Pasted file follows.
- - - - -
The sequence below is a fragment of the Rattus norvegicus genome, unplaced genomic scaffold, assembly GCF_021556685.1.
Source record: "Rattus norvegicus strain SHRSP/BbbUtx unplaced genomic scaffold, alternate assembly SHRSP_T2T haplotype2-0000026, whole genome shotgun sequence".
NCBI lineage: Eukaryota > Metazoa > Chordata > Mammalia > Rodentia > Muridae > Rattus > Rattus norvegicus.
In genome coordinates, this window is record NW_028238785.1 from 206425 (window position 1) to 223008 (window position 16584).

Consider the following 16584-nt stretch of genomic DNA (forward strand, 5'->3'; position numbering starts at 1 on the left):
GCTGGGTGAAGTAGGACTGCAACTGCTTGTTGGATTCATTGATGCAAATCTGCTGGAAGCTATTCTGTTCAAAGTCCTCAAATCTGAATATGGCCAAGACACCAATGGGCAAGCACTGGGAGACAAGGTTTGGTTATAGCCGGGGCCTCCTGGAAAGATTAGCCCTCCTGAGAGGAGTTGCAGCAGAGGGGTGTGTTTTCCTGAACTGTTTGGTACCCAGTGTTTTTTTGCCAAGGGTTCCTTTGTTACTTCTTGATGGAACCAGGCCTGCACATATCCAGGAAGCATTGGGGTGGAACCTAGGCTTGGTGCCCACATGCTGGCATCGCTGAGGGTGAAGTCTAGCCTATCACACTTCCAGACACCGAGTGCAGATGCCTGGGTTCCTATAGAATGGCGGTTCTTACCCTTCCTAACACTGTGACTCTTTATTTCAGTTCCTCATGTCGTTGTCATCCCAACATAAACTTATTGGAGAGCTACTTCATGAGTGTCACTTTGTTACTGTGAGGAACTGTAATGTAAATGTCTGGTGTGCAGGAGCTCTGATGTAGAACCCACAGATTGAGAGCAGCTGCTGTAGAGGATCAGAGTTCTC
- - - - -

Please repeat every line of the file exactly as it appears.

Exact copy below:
The sequence below is a fragment of the Rattus norvegicus genome, unplaced genomic scaffold, assembly GCF_021556685.1.
Source record: "Rattus norvegicus strain SHRSP/BbbUtx unplaced genomic scaffold, alternate assembly SHRSP_T2T haplotype2-0000026, whole genome shotgun sequence".
NCBI lineage: Eukaryota > Metazoa > Chordata > Mammalia > Rodentia > Muridae > Rattus > Rattus norvegicus.
In genome coordinates, this window is record NW_028238785.1 from 206425 (window position 1) to 223008 (window position 16584).

Consider the following 16584-nt stretch of genomic DNA (forward strand, 5'->3'; position numbering starts at 1 on the left):
GCTGGGTGAAGTAGGACTGCAACTGCTTGTTGGATTCATTGATGCAAATCTGCTGGAAGCTATTCTGTTCAAAGTCCTCAAATCTGAATATGGCCAAGACACCAATGGGCAAGCACTGGGAGACAAGGTTTGGTTATAGCCGGGGCCTCCTGGAAAGATTAGCCCTCCTGAGAGGAGTTGCAGCAGAGGGGTGTGTTTTCCTGAACTGTTTGGTACCCAGTGTTTTTTTGCCAAGGGTTCCTTTGTTACTTCTTGATGGAACCAGGCCTGCACATATCCAGGAAGCATTGGGGTGGAACCTAGGCTTGGTGCCCACATGCTGGCATCGCTGAGGGTGAAGTCTAGCCTATCACACTTCCAGACACCGAGTGCAGATGCCTGGGTTCCTATAGAATGGCGGTTCTTACCCTTCCTAACACTGTGACTCTTTATTTCAGTTCCTCATGTCGTTGTCATCCCAACATAAACTTATTGGAGAGCTACTTCATGAGTGTCACTTTGTTACTGTGAGGAACTGTAATGTAAATGTCTGGTGTGCAGGAGCTCTGATGTAGAACCCACAGATTGAGAGCAGCTGCTGTAGAGGATCAGAGTTCTC